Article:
This personnel choice continues to hurt Chicago Bears

Chicago Bears - Mandatory Credit: Jon Durr-USA TODAY Sports
Chicago Bears - Mandatory Credit: Jon Durr-USA TODAY Sports /

Matt Nagy and the Chicago Bears have not made much sense in anything they do these days offensively. While there are various things to poke at, one of the more interesting is that Damiere Byrd has out-snapped both Jimmy Graham and Jesse James.

Byrd is technically the Bears’ fourth wide receiver, and given how much Nagy supposedly loves multiple tight end sets, it seems wild that four wideouts would get snaps over the second and third tight end in this offense. Still, there is a big gap with Byrd playing 226 snaps, James at 130, and Graham at 127.

It is one thing to assume that they are trailing in games, and the pass-catching options are coming on, but that is not the case. Byrd has 90 run-blocking snaps, to 62 for James and Graham. Adding in pass-block snaps shows Graham at 67 and James 80 blocking snaps, but that still does not match how many snaps they have thrown Byrd out to block.

This would be fine if Byrd were an imposing blocker, but he is one of the smaller wideouts on the team and is listed around 180 pounds. This has been the Bears’ plans for him, though, as they have used him in the role from week 1 through week 9.

Below you can see him lined up on a screen to block Jalen Ramsey. It might have given away that it was a screen if a tight end is out there, but Byrd was manhandled and thrown into Darnell Mooney, almost making the tackle himself. This is not the week one play that should have coaches saying Byrd needs more blocking snaps.

Still, the Bears used him in this role in week one and kept replacing an extra tight end with him. Below we see week four against the Cleveland Browns. This game will infamously be remembered as the game that the Bears did not help Justin Fields with chip blocks on Myles Garrett and Jadeveon Clowney.

However, below we see that Byrd was lined in tight as a tight end expected to chip block, Clowney. He is next to Cole Kmet, and it looks like a two tight end set, but the second tight end is 180 pounds and a wide receiver.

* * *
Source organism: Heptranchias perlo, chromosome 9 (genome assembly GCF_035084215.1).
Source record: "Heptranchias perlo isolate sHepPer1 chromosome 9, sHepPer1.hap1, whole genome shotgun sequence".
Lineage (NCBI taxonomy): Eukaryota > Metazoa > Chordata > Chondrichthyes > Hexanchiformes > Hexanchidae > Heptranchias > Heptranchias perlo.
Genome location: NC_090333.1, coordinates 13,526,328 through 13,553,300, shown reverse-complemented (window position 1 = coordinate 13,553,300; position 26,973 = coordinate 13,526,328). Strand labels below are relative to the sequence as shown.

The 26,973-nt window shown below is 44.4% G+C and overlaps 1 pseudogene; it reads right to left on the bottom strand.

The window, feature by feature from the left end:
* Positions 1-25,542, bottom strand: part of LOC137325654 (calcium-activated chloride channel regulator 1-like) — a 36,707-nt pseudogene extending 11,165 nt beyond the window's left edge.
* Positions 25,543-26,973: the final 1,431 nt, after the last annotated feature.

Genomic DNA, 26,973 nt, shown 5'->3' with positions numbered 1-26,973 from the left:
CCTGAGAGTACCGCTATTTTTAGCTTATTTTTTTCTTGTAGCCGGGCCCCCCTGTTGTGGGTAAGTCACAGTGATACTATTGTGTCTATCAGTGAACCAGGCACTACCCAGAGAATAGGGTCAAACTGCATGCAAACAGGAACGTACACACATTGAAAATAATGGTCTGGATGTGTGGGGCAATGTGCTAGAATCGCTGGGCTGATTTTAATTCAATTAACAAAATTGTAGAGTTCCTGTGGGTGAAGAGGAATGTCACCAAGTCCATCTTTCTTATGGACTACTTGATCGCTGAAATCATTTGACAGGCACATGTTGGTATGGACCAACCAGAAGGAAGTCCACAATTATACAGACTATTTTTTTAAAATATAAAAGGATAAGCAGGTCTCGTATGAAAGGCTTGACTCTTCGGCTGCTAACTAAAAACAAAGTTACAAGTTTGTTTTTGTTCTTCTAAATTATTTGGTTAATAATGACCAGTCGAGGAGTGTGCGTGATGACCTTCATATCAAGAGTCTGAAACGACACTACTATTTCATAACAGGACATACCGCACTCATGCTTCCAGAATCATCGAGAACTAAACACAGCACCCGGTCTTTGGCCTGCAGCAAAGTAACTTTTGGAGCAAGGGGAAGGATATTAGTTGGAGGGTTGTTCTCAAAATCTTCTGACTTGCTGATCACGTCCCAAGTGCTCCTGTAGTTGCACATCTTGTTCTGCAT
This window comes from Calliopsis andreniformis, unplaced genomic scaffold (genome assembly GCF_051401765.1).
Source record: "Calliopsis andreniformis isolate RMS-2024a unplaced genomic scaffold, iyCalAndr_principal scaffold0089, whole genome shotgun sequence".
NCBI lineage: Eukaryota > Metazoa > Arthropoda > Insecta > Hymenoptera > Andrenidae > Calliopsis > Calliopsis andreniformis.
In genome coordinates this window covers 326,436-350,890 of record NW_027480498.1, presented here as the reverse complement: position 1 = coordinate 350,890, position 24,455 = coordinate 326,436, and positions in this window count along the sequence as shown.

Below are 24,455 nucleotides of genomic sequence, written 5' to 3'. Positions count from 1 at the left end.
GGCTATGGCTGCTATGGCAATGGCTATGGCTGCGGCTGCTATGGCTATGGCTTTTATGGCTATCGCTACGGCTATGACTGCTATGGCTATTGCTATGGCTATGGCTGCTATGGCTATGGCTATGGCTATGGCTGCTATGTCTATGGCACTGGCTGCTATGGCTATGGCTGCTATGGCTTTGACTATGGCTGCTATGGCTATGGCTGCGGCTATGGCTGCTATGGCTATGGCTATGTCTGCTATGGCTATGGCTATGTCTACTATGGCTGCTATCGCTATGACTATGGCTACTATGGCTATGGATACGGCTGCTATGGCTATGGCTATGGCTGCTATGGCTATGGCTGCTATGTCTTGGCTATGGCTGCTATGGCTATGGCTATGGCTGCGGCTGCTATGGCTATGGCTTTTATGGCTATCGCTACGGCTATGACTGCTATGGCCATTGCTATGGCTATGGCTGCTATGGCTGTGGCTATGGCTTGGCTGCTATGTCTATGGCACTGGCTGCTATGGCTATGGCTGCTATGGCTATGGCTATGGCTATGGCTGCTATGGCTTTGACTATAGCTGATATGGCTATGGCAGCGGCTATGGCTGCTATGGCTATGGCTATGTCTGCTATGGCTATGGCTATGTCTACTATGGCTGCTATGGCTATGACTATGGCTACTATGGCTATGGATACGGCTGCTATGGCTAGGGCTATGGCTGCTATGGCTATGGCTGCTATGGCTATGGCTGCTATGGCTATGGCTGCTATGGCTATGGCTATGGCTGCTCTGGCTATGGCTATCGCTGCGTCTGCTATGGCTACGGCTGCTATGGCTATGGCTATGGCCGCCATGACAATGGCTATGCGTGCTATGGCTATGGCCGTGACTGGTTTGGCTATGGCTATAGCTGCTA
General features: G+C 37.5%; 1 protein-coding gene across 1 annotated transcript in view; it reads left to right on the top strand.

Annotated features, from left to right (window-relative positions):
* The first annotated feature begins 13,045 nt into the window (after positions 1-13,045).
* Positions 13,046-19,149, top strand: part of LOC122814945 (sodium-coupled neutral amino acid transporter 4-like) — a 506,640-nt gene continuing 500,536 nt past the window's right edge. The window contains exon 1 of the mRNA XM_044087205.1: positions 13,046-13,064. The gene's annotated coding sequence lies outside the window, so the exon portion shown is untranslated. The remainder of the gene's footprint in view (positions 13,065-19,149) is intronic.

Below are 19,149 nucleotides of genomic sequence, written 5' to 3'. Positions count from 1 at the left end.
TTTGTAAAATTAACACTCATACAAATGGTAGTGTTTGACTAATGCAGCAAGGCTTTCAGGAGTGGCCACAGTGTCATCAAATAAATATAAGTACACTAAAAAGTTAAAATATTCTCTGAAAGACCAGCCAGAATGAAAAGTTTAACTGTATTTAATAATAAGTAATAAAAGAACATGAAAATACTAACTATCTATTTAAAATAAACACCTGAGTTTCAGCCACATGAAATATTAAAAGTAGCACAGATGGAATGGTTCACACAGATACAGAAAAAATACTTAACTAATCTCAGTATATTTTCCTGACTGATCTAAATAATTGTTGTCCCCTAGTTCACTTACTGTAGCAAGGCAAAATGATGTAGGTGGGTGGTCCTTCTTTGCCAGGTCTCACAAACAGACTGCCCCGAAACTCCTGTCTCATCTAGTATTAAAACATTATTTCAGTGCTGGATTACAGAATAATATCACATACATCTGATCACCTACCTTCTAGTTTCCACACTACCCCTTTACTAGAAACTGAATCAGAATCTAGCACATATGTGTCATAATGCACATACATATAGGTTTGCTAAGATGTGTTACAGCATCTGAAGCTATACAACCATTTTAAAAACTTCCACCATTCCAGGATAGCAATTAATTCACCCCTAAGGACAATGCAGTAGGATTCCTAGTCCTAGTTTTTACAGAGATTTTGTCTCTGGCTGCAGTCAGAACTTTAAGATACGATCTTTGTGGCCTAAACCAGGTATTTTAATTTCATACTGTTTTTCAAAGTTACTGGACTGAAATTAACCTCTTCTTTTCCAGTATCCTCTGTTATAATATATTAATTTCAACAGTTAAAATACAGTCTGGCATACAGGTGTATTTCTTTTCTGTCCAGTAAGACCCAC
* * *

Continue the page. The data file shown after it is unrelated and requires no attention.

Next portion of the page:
Matt Nagy and the Bears made adjustments after losing to the Browns, but they did not block Byrd away. Again, in the play below, we see Byrd trying to chip Maxx Crosby on a run play. Byrd is on the ground, and Crosby is finishing the play.

Then last night, we saw the theme continue. It is the same ask, this time against Alex Highsmith. Byrd dives down to pull off the block. He provides a bit more than a speed bump. Again, Highsmith does not necessarily blow the play up, but Byrd is not helping, and a better blocker would.

The only argument for keeping Byrd in over an extra tight end is the defensive personnel. By having an extra wideout, you are signaling to the defense that they need to put an extra defensive back on the field.

If Byrd were a big wideout who could block, it would make more sense. By running into a group with a smaller body than a linebacker, it can help. The issue is that you cross off the more petite body by Byrd being so small and not a great blocker.

Beyond that, look at the plays that are highlighted. These are not empty boxes. Most of the time, Byrd is packed into the line and looks like a tight end, and because of his alignment, the defense treats him like a blocker. He provides no value.

The fact that we have clips from week one through week nine is frustrating. None of the plays are Byrd springing a run or getting an edge rusher down to help pick up a few extra yards. They are runs into a packed box.

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The Chicago Bears have been using Jesse James more because of his blocking, but now they need to replace Byrd with James completely.